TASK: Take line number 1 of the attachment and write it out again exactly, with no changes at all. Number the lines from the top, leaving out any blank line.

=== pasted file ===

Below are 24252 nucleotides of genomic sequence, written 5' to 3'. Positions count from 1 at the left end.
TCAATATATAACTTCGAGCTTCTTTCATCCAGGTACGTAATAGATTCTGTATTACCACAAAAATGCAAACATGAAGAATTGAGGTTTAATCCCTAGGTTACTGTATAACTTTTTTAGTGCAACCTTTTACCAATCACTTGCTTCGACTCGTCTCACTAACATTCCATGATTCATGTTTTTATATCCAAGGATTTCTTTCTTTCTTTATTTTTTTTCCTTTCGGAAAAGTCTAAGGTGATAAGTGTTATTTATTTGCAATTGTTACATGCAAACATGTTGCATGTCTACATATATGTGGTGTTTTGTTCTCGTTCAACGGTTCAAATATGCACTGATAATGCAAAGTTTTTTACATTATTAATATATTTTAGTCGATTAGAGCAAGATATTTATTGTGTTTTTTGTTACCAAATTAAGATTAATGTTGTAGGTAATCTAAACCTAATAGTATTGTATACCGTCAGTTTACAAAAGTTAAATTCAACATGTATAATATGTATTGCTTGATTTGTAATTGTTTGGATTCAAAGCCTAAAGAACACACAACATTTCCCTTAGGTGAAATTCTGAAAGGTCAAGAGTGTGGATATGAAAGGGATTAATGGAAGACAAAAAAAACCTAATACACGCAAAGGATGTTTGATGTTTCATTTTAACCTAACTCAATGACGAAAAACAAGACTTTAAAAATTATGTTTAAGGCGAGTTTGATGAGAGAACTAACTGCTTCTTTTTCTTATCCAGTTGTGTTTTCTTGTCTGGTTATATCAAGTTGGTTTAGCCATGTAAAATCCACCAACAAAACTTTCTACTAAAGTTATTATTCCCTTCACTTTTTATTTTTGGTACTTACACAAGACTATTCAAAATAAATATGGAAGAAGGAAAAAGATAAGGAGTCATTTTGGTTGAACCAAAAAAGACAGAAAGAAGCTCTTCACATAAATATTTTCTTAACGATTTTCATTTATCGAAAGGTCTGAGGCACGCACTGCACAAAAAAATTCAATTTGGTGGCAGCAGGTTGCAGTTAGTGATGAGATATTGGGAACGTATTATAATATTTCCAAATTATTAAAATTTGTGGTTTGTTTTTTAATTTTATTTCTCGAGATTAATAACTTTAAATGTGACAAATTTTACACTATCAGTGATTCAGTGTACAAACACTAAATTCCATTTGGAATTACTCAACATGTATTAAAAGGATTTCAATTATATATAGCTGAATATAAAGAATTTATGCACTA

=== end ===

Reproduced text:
Below are 24252 nucleotides of genomic sequence, written 5' to 3'. Positions count from 1 at the left end.